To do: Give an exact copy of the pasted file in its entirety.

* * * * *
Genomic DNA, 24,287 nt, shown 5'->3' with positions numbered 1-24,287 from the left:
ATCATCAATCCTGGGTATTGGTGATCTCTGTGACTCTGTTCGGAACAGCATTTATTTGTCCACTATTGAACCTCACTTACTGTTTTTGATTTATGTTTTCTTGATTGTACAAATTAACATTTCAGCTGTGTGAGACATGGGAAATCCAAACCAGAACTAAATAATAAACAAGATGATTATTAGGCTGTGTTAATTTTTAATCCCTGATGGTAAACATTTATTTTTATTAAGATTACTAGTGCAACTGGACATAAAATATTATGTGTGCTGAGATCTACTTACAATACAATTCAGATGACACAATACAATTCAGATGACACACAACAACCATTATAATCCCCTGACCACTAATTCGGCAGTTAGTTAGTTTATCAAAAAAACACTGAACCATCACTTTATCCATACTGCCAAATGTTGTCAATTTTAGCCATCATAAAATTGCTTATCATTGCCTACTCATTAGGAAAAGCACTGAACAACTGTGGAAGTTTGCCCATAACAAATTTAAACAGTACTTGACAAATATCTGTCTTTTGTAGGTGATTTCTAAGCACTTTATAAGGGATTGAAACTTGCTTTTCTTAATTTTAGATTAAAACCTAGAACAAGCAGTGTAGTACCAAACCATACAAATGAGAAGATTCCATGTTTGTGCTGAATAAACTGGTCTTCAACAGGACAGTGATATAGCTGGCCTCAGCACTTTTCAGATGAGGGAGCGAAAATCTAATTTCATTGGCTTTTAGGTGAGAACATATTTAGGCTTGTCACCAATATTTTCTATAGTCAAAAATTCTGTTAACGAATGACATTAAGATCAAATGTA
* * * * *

Genomic DNA, 24,287 nt, shown 5'->3' with positions numbered 1-24,287 from the left:
ATCATCAATCCTGGGTATTGGTGATCTCTGTGACTCTGTTCGGAACAGCATTTATTTGTCCACTATTGAACCTCACTTACTGTTTTTGATTTATGTTTTCTTGATTGTACAAATTAACATTTCAGCTGTGTGAGACATGGGAAATCCAAACCAGAACTAAATAATAAACAAGATGATTATTAGGCTGTGTTAATTTTTAATCCCTGATGGTAAACATTTATTTTTATTAAGATTACTAGTGCAACTGGACATAAAATATTATGTGTGCTGAGATCTACTTACAATACAATTCAGATGACACAATACAATTCAGATGACACACAACAACCATTATAATCCCCTGACCACTAATTCGGCAGTTAGTTAGTTTATCAAAAAAACACTGAACCATCACTTTATCCATACTGCCAAATGTTGTCAATTTTAGCCATCATAAAATTGCTTATCATTGCCTACTCATTAGGAAAAGCACTGAACAACTGTGGAAGTTTGCCCATAACAAATTTAAACAGTACTTGACAAATATCTGTCTTTTGTAGGTGATTTCTAAGCACTTTATAAGGGATTGAAACTTGCTTTTCTTAATTTTAGATTAAAACCTAGAACAAGCAGTGTAGTACCAAACCATACAAATGAGAAGATTCCATGTTTGTGCTGAATAAACTGGTCTTCAACAGGACAGTGATATAGCTGGCCTCAGCACTTTTCAGATGAGGGAGCGAAAATCTAATTTCATTGGCTTTTAGGTGAGAACATATTTAGGCTTGTCACCAATATTTTCTATAGTCAAAAATTCTGTTAACGAATGACATTAAGATCAAATGTA